The “I” PIGS, that being Italy, took its turn in the European sovereign debt crisis spotlight today, roiling global equity markets after Standard & Poor's pared its credit rating outlook on the country to “negative from “stable.”


To its credit and despite anemic growth (first-quarter GDP increased just 0.1%), Italy has been able to, at the very least, appear a bit stronger than its PIGS brethren. That said, there are obviously dour consequences to seeing a credit rating downgrade come Italy's way. I have not been shy about my wonderment and dismay that the likes of Portugal and Greece could have such a negative impact on global equity markets.

With regards to Italy, it is not a surprise markets would react poorly to the S&P news. After all, this was the tenth-largest economy in the world last year, according to IMF data. That puts Italy well-ahead of Greece and Portugal and three spots above Spain. While S&P did affirm Italy's A+ rating, the fifth-highest investment-grade rating, over the weekend, the move to “negative” from “stable” on the credit rating outlook means there is a one-in-three chance the country's credit rating is lowered at some point over the next two years.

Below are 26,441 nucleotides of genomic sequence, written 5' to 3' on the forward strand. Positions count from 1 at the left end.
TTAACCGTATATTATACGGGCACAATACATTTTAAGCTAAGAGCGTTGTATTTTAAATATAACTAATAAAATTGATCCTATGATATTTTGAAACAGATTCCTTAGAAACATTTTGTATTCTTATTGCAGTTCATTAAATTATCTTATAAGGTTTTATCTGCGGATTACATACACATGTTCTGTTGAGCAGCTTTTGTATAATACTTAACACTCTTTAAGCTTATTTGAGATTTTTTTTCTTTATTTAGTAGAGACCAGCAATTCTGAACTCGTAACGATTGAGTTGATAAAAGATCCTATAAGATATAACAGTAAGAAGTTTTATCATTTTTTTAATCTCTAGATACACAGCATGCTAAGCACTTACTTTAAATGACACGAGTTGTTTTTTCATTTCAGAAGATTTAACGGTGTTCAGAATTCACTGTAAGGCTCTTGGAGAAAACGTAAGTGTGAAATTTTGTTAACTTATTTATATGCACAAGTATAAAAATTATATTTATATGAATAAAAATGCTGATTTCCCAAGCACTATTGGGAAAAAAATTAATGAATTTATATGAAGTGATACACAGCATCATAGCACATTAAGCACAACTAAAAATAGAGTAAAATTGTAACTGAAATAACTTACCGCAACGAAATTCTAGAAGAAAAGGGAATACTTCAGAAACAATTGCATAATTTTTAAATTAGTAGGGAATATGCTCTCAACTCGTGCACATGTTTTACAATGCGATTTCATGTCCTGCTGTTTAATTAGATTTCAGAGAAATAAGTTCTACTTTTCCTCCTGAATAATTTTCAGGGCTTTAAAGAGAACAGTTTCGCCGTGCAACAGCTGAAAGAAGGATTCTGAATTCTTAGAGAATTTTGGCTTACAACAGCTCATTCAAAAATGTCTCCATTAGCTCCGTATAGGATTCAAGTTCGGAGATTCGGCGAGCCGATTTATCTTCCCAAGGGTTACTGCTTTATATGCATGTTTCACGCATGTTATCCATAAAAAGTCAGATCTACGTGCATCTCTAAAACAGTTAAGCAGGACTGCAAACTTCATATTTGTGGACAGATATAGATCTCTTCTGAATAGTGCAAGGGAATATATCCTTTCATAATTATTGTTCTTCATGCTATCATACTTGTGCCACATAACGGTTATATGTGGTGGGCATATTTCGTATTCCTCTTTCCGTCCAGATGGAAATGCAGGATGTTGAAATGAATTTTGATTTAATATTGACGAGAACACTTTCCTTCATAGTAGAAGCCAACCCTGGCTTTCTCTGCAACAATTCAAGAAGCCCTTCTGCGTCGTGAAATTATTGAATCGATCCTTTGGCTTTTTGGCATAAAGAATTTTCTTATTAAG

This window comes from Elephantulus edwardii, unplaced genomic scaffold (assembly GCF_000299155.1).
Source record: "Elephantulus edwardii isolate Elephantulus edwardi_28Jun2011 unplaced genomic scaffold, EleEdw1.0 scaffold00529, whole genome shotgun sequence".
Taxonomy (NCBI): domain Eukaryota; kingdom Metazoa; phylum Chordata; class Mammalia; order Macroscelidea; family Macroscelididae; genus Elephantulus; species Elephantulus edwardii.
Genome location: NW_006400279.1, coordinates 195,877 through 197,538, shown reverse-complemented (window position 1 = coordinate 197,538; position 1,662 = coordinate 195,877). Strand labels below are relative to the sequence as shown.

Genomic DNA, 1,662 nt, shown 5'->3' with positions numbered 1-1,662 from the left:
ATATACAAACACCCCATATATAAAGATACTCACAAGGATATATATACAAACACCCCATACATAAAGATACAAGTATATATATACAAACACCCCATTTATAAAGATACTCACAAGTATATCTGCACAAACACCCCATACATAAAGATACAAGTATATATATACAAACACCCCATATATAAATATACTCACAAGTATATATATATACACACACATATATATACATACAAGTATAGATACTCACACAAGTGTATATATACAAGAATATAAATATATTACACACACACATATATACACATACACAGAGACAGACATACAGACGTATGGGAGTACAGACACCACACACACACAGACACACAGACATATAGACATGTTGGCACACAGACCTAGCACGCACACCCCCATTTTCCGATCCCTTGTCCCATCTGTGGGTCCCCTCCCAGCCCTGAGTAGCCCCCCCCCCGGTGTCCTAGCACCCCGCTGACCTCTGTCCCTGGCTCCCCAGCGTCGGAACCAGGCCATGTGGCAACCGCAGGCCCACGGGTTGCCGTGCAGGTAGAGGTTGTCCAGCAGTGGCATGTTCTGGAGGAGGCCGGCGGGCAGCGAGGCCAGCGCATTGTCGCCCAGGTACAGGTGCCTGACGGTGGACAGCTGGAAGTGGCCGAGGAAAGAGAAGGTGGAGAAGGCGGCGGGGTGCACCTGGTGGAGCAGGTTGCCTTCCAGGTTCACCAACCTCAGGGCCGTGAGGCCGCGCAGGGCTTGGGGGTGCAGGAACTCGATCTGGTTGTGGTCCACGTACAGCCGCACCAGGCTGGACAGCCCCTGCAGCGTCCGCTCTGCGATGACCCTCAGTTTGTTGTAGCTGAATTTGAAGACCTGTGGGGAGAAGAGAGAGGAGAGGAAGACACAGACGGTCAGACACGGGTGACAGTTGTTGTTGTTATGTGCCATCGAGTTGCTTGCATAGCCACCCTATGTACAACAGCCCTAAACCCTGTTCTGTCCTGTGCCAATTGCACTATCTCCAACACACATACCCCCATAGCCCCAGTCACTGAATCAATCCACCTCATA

Oddly enough, open interest in both puts and calls on the iShares MSCI Italy Index Fund (EWI) remains almost non-existent. No strike on either side has open interest of more than 72 contracts, but a look at the chart shows EWI is not the prettiest of ETFs out there right now. With oil plunging and Eni SpA (E) accounting for nearly 19% of EWI's weight, messing with this ETF could be quiet dangerous in the near-term.